Comm'r of Internal Revenue

Tax Court of the United States.Jan 11, 1960
33 T.C. 656 (U.S.T.C. 1960)
33 T.C. 656T.C.

Docket No. 62599.



Guy R. Crump, Esq., for the petitioners. Leo K. O'Brien, Esq., for the respondent.

Guy R. Crump, Esq., for the petitioners. Leo K. O'Brien, Esq., for the respondent.

Held, owners of certain mining claims retained an economic interest therein when they transferred such claims for fixed payments totaling $150,000 plus royalties not exceeding $1,850,000 payable out of net profits from production; accordingly, royalty payments received by them in 1952 representing their interest in net profits from production were taxable as ordinary income subject to depletion. Lincoln D. Godshall, 13 T.C. 681, followed.


RAUM, Judge:

Respondent determined a deficiency in petitioners' income tax for the calendar year 1952, as follows:

+-------------------------------------------------------------+ ¦ ¦ ¦Additions to tax, I.R.C. 1939 ¦ +------+------------+-----------------------------------------¦ ¦Year ¦Deficiency ¦Sec. 294 (d) (1) (A) ¦Sec. 294 (d) (2) ¦ +------+------------+----------------------+------------------¦ ¦1952 ¦$2,488.54 ¦$356.77 ¦$356.77 ¦ +-------------------------------------------------------------+

The principal question is whether payments received by petitioners in 1952 as their share of net profits from the operation of certain mining claims should be treated as ordinary income subject to depletion, or as proceeds from the sale of a capital asset. The facts have been stipulated.

Petitioners, husband and wife, residing in Bakersfield, California, filed a joint income tax return for the calendar year 1952 with the district director of internal revenue at Los Angeles, California. The husband, J. Bryant Kasey, is a chemist and metallurgical engineer.

In 1951, petitioners acquired an undivided two-thirds interest in certain ‘primary’ and ‘secondary’ mining claims (hereinafter referred to as the San Bernardino claims) situated in the Clark Mountain Mining District in San Bernardino County, California; the remaining undivided one-third interest was acquired by Julius A. Paskan. Petitioners had recovered the tax basis of their interest in these claims prior to 1952, the taxable year involved herein.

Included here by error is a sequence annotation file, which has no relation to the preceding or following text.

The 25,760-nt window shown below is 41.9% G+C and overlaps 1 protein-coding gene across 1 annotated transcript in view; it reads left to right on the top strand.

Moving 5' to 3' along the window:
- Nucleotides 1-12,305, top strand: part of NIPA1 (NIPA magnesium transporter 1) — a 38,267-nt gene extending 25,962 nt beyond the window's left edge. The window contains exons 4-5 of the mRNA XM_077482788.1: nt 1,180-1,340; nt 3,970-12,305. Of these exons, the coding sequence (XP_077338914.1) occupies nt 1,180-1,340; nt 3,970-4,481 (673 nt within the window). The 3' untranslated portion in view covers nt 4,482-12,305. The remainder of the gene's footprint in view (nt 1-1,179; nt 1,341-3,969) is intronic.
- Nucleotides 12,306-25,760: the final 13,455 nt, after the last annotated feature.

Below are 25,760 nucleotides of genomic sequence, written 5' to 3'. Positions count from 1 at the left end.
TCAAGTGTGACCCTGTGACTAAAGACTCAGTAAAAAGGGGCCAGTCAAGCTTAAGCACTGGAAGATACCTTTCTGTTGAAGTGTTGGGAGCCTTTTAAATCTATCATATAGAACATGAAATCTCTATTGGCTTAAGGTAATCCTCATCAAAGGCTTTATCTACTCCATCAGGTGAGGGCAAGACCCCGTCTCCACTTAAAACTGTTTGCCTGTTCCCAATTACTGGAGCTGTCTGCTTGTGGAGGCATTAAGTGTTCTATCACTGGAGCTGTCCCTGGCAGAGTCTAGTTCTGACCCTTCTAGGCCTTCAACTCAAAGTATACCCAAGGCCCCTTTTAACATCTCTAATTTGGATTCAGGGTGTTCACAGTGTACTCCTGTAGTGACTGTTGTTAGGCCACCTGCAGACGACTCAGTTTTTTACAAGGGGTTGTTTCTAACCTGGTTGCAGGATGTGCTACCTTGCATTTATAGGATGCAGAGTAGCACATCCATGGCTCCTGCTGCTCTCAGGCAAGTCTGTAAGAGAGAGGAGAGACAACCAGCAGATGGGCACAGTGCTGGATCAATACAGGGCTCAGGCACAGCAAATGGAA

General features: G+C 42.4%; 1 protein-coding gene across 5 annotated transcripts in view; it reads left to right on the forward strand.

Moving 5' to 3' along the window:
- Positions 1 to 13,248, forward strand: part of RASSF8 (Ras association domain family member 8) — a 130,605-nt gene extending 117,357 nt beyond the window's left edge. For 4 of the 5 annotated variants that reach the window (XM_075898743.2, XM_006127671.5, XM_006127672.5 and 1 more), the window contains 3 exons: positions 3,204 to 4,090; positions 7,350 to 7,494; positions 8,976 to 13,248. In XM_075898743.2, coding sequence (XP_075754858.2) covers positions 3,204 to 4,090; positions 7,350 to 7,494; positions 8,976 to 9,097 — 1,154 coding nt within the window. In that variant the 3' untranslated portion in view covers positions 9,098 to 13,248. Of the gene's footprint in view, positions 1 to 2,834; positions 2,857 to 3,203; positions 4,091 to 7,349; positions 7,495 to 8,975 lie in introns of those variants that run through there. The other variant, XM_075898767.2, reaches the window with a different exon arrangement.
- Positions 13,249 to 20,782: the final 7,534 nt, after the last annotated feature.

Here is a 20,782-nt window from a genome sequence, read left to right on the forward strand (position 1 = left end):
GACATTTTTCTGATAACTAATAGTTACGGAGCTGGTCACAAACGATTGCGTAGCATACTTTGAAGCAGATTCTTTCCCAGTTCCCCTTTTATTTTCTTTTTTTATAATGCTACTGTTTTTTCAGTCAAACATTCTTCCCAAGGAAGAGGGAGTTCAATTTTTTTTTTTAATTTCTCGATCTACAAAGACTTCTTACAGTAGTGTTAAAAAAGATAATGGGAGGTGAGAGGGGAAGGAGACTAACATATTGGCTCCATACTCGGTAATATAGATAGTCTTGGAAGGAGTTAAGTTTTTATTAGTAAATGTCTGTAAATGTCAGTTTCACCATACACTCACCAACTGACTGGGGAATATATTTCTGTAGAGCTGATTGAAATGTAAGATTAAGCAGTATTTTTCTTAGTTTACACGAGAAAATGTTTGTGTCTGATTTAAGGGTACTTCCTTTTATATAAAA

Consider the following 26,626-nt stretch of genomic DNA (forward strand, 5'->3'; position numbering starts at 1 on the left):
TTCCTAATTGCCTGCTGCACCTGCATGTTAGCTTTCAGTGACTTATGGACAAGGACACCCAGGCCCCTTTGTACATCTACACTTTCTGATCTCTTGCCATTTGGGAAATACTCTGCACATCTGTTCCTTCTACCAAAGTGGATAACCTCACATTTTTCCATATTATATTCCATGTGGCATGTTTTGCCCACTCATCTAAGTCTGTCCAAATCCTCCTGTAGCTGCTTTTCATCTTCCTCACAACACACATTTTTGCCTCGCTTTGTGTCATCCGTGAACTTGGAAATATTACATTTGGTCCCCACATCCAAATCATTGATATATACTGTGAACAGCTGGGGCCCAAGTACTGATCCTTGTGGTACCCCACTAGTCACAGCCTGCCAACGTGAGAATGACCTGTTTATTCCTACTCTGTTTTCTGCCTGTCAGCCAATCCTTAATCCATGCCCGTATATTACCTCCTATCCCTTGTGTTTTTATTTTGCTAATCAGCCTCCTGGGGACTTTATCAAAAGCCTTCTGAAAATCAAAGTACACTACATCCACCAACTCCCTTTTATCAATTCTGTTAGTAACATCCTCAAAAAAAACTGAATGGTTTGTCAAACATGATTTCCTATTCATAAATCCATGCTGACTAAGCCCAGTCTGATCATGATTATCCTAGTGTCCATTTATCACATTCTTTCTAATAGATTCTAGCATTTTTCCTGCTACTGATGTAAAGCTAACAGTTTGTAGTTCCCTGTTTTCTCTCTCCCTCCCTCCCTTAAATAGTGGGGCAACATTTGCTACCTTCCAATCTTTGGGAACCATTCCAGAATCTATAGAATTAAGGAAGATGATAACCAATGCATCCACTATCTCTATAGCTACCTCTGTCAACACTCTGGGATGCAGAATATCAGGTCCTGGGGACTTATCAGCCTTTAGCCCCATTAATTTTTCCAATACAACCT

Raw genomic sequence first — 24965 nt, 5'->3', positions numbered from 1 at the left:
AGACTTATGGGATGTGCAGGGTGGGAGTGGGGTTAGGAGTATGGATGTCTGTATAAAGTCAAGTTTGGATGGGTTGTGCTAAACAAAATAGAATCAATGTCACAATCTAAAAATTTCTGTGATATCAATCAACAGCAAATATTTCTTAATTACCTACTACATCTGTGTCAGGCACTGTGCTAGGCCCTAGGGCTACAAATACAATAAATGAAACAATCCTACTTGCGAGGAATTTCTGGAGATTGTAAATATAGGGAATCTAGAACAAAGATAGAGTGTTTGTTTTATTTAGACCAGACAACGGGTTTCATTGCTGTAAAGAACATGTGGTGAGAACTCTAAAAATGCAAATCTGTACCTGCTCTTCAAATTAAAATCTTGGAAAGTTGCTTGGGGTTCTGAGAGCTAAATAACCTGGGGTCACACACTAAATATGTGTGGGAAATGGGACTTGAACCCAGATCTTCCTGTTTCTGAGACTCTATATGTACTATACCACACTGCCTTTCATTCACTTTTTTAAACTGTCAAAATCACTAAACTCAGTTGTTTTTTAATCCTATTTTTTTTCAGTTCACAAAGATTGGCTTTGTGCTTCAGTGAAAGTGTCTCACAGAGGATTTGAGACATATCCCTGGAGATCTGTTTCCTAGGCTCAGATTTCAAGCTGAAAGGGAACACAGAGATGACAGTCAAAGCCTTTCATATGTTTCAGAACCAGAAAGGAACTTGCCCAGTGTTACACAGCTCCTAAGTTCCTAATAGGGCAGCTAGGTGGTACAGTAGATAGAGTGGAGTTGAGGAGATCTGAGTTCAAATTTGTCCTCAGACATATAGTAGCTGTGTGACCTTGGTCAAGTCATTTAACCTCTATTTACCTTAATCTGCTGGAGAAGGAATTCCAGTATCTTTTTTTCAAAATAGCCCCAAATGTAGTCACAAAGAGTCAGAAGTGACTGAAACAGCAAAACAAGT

Under date of June 11, 1951, petitioners and Paskan designated as owners, entered into an agreement with Molybdenum Corporation of America (hereinafter referred to as Molybdenum) which recited that petitioners and Paskan were the sole owners of the aforementioned mining claims, that they were willing to grant to Molybdenum an option to purchase those claims subject to the terms and conditions of the agreement, that Molybdenum desired to acquire such option, and that Molybdenum had theretofore acquired certain other mining claims in the same mining district (including the ‘Sulphide Queen’ claims and the ‘Wash Queen’ claims). Section First of the agreement provided that in consideration of $15,000 paid by Molybdenum to owners, Molybdenum was granted the exclusive option to purchase the claims, and all appurtenant rights and property on or before October 8, 1951, for a maximum purchase price of $2,000,000, payable as follows: Upon exercise of the option, Molybdenum was to pay owners $135,000 which, together with the initial payment of $15,000, would constitute an aggregate payment of $150,000 on account of the purchase price. The balance of the purchase price— $1,850,000— was payable, ‘if at all, only as, when and to the extent’ that ‘royalties' became payable to owners as provided in section Fifth of the agreement. Section Fifth provided that if Molybdenum exercised the option and thereafter mined rare earth minerals from any primary claim which was valid on the date of exercise, Molybdenum would pay owners royalties on the rare earth content of the concentrates produced therefrom and shipped. Royalties were also payable on concentrates produced from minerals mined from any deposit or vein within both the Wash Queen claims and a valid primary claim but not within any of the Sulphide Queen claims. No royalties were payable with respect to concentrates produced from minerals mined within the perimeter of the Sulphide Queen claims, or from any deposit or vein of the Sulphide Queen claims. Royalty payments were set at 10 per cent of an amount computed as follows: